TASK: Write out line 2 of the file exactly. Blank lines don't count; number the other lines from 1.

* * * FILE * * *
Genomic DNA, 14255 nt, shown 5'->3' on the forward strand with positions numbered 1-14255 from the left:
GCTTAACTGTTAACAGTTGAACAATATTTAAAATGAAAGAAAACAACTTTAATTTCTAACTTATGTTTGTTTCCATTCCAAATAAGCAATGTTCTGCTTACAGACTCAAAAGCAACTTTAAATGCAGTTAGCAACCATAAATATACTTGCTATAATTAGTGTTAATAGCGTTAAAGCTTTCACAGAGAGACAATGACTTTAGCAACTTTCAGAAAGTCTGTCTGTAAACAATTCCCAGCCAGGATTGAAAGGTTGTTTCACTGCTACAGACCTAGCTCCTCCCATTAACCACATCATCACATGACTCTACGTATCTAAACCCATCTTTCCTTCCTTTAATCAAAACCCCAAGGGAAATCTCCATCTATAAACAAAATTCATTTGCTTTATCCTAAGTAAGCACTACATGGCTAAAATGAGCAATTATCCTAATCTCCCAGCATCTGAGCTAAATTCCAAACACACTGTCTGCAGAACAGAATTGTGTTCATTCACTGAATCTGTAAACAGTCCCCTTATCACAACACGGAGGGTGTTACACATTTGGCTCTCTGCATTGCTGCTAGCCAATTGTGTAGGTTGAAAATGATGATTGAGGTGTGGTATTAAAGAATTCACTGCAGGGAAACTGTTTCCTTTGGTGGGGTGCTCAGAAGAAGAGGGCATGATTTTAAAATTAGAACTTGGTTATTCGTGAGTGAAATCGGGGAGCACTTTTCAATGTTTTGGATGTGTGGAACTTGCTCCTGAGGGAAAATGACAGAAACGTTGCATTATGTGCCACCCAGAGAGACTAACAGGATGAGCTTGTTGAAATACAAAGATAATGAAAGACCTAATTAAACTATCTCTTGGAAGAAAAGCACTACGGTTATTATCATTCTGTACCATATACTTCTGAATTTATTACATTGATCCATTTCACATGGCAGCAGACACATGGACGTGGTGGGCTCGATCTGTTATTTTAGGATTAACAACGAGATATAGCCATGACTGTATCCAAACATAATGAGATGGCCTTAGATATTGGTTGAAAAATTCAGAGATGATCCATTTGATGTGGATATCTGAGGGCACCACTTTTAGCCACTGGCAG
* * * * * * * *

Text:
GCTTAACTGTTAACAGTTGAACAATATTTAAAATGAAAGAAAACAACTTTAATTTCTAACTTATGTTTGTTTCCATTCCAAATAAGCAATGTTCTGCTTACAGACTCAAAAGCAACTTTAAATGCAGTTAGCAACCATAAATATACTTGCTATAATTAGTGTTAATAGCGTTAAAGCTTTCACAGAGAGACAATGACTTTAGCAACTTTCAGAAAGTCTGTCTGTAAACAATTCCCAGCCAGGATTGAAAGGTTGTTTCACTGCTACAGACCTAGCTCCTCCCATTAACCACATCATCACATGACTCTACGTATCTAAACCCATCTTTCCTTCCTTTAATCAAAACCCCAAGGGAAATCTCCATCTATAAACAAAATTCATTTGCTTTATCCTAAGTAAGCACTACATGGCTAAAATGAGCAATTATCCTAATCTCCCAGCATCTGAGCTAAATTCCAAACACACTGTCTGCAGAACAGAATTGTGTTCATTCACTGAATCTGTAAACAGTCCCCTTATCACAACACGGAGGGTGTTACACATTTGGCTCTCTGCATTGCTGCTAGCCAATTGTGTAGGTTGAAAATGATGATTGAGGTGTGGTATTAAAGAATTCACTGCAGGGAAACTGTTTCCTTTGGTGGGGTGCTCAGAAGAAGAGGGCATGATTTTAAAATTAGAACTTGGTTATTCGTGAGTGAAATCGGGGAGCACTTTTCAATGTTTTGGATGTGTGGAACTTGCTCCTGAGGGAAAATGACAGAAACGTTGCATTATGTGCCACCCAGAGAGACTAACAGGATGAGCTTGTTGAAATACAAAGATAATGAAAGACCTAATTAAACTATCTCTTGGAAGAAAAGCACTACGGTTATTATCATTCTGTACCATATACTTCTGAATTTATTACATTGATCCATTTCACATGGCAGCAGACACATGGACGTGGTGGGCTCGATCTGTTATTTTAGGATTAACAACGAGATATAGCCATGACTGTATCCAAACATAATGAGATGGCCTTAGATATTGGTTGAAAAATTCAGAGATGATCCATTTGATGTGGATATCTGAGGGCACCACTTTTAGCCACTGGCAG